If you missed Smackdown last night, you missed the best (major) wrestling show of the week. WWE put together a fun, athletic two hours for Friday Night that delivered from top to bottom. Let’s check it out. [Read more...]
Smackdown last night was the perfect way to end a great week of WWE programming. Between the well-paced PPV this past Sunday, the number of great surprises on Raw, and the wrestling-heavy focus of Friday Night Smackdown, wrestling fans should feel pretty satisfied. [Read more...]
Just to catch up: If you missed Friday Night Smackdown this past week, then you also missed a pretty big development for one of WWE’s hottest acts. The Shield, who have seemed unstoppable since their debut last November, finally saw defeat.
Re-read that first paragraph. Summary: “If you missed Friday Night Smackdown, then you missed The Shield’s first loss.”
See, no matter how I word it, it still doesn’t sit right with me. Wasn’t this supposed to be a big freakin’ deal? Wasn’t WWE propelling these guys to bigger and better things? Doesn’t JBL call this group “the best faction ever” on a weekly basis? So why, then, would WWE give this important moment away in such a careless fashion?
Don’t get me wrong, the moment was handled perfectly fine on Friday night. Daniel Bryan, Randy Orton, and Kane celebrated their victory with a hot Greensboro crowd. Lilian Garcia even got back on the mic to make sure everybody knew this was the trio’s first loss as a three-man group. But from a big-picture perspective, this sucks.
These guys were positioned to lose on a big stage, to a big opponent. Our own Brian Fritz promoted his own fantasy booking scenario on the BTR Podcast where The Undertaker would return at Summerslam, team with Bryan and Kane, and finally give The Shield what’s coming to them. This sounded like great booking. It would sell a few more PPVs, give the babyface Undertaker his revenge, and further promote The Shield by losing on a big stage. Plus, there’d be little shame in losing to three veterans.
Instead, WWE creative got bored and decided to hot shot the angle.
There was little-to-no promotion for this three-on-three encounter. In fact, all the focus was on Sunday and the respective United States and Tag Team title matches (matches that, for the record, were booked just earlier this week). The hype train had us headed towards the PPV, not stopping off at the Smackdown station to see whether or not The Shield could remain undefeated.
I’m not saying that big, unexpected moments don’t have a place in the modern WWE – quite the contrary. Smart surprises should be staples of any pro wrestling organization. They keep things fresh for the fans, and give companies that much sought after water-cooler talk. I’d cite Del Rio’s World Heavyweight Championship win back in January as a perfect example. Being an established main-eventer, he didn’t need a huge build, and he was fresh into a face turn. Plus, WWE pulled the trigger on the title-change during the long void between TLC and Royal Rumble. It was a great way to create viewer interest.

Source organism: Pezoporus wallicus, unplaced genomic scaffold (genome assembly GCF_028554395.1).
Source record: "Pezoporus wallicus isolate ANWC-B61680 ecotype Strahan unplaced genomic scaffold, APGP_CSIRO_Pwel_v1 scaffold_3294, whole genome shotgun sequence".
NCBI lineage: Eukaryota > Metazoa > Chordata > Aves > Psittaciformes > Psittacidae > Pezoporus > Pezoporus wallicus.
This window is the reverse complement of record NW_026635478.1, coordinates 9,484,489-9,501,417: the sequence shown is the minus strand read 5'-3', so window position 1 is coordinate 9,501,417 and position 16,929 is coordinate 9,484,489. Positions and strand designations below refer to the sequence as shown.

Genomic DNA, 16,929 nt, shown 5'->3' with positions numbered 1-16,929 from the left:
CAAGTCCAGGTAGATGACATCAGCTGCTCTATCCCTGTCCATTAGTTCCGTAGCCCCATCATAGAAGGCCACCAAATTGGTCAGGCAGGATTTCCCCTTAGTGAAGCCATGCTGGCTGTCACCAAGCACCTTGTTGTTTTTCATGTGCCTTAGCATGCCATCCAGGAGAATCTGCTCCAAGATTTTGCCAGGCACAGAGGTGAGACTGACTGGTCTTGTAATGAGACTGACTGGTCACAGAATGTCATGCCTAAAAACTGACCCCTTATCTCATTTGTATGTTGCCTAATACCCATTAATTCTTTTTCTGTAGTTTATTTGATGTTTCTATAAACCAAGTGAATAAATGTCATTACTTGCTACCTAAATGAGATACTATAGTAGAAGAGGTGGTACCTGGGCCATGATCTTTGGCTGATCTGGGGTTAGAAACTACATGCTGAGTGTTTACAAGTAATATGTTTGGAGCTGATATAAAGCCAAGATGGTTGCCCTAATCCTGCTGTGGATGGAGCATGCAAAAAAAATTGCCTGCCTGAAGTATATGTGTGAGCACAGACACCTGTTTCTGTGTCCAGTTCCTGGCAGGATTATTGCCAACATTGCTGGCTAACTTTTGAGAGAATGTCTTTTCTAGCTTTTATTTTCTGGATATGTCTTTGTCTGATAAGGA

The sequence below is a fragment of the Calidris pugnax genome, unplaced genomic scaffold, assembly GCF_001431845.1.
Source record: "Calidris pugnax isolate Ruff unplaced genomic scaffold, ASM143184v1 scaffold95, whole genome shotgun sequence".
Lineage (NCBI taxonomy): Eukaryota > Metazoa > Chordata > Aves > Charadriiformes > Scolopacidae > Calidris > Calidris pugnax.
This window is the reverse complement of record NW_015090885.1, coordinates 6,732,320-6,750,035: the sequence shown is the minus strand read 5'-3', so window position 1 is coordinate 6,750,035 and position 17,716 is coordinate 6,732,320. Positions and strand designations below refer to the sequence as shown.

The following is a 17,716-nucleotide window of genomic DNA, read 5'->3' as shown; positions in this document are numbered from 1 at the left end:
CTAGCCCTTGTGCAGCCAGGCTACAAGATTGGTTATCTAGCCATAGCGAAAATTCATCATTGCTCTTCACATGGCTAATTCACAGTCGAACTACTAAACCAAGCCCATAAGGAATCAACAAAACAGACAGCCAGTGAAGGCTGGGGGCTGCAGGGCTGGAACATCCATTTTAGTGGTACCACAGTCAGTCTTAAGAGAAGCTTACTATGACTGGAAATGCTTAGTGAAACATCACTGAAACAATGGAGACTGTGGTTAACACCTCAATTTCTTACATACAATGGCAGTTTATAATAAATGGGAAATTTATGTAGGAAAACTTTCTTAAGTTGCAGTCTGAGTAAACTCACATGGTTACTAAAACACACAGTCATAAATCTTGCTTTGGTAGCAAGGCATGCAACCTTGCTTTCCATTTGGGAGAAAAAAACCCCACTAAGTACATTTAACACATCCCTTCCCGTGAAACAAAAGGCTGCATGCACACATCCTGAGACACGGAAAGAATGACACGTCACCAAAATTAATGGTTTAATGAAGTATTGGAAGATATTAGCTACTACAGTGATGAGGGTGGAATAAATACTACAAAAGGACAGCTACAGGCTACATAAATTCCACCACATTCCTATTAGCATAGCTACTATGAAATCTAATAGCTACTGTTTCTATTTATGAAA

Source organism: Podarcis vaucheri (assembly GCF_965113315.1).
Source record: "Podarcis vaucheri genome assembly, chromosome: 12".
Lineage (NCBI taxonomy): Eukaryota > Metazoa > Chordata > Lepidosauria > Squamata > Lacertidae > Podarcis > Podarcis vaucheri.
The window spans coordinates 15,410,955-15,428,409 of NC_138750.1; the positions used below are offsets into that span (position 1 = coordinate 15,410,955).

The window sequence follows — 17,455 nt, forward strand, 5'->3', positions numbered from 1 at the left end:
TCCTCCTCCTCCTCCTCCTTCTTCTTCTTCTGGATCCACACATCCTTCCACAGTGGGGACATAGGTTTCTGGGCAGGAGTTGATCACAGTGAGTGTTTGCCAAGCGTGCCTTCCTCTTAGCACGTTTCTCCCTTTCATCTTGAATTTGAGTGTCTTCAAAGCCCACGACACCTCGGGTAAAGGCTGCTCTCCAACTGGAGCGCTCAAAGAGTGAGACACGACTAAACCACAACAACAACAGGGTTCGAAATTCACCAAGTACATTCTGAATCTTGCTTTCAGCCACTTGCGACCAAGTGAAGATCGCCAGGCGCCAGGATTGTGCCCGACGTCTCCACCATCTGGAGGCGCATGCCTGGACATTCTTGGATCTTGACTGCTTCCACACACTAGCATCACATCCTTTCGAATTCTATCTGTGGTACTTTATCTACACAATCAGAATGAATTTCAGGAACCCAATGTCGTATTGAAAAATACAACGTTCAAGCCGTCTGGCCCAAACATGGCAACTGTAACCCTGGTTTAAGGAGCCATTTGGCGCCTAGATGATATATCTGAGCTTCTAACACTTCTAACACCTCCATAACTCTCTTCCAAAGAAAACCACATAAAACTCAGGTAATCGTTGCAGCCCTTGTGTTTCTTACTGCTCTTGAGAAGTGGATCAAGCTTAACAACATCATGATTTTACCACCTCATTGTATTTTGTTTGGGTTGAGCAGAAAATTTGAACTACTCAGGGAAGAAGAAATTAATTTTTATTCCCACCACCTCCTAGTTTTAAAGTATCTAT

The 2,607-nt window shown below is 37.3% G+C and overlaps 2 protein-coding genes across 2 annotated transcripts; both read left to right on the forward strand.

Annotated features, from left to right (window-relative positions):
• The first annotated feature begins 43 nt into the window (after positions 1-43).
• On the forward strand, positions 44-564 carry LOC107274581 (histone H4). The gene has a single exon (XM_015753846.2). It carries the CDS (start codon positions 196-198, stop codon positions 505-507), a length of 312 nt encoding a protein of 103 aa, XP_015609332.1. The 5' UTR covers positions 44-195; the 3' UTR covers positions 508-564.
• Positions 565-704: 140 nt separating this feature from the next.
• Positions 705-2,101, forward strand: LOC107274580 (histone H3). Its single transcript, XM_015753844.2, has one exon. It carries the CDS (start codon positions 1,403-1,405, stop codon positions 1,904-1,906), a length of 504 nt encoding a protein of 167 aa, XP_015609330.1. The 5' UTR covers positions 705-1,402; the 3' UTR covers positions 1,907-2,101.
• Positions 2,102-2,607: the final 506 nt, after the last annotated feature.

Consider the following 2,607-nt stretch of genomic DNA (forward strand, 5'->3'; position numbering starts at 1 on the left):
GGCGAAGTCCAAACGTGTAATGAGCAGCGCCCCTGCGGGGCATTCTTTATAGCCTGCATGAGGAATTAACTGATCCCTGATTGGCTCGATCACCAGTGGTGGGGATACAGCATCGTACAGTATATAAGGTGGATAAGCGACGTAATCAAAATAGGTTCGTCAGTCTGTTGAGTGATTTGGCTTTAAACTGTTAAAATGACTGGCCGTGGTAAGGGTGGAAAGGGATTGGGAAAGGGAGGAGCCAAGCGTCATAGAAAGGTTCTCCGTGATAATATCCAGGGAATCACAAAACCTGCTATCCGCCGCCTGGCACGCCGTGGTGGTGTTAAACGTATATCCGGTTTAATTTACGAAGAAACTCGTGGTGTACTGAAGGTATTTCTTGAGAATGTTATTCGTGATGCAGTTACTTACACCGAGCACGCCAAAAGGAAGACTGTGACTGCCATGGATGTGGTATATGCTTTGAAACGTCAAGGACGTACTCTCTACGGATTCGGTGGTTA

But that’s not what happened on Friday night. Instead, when nobody was watching, and when nobody was told to watch, WWE gave The Shield its most damaging loss yet. And It left a lot of money on the table by doing so.
I’m not just counting potential Pay-Per-View buys of people hoping to witness the trio’s first loss. I’m including the credibility hit that these guys took as a whole. These guys had become must-see TV, both together and individually, because of the aura that surrounded them. Not even company demigod Cena could topple them. Now, they’re just another mid-card act, with mid-card titles, who have seen their greatest strength – being undefeated – completely vanish.
In all fairness, I have no perspective here on WWE’s big-picture. And what happens next with The Shield will depend mostly on how the creative team positions them coming out of Payback.
But this whole angle still feels like a giant missed opportunity, or at the very least, a rapid misfire. It’s simply not the way WWE should be handling the hottest group in pro wrestling today.
The word “mediocre” comes to mind when discussing this week’s Smackdown. WWE creative seemed to check out for the night, save for one very questionable booking decision. Let’s break it down: [Read more...]
Normally, a World Champion being out of action for five weeks would seem like a big deal. In his absence, a wrestling company would still find ways to highlight him. It would show vignettes on his return, interview him from his home, or even put him in the ring and let him cut a few promos. If he ran the risk of missing one or two Pay-Per-Views due to the injury, he might even be stripped of his title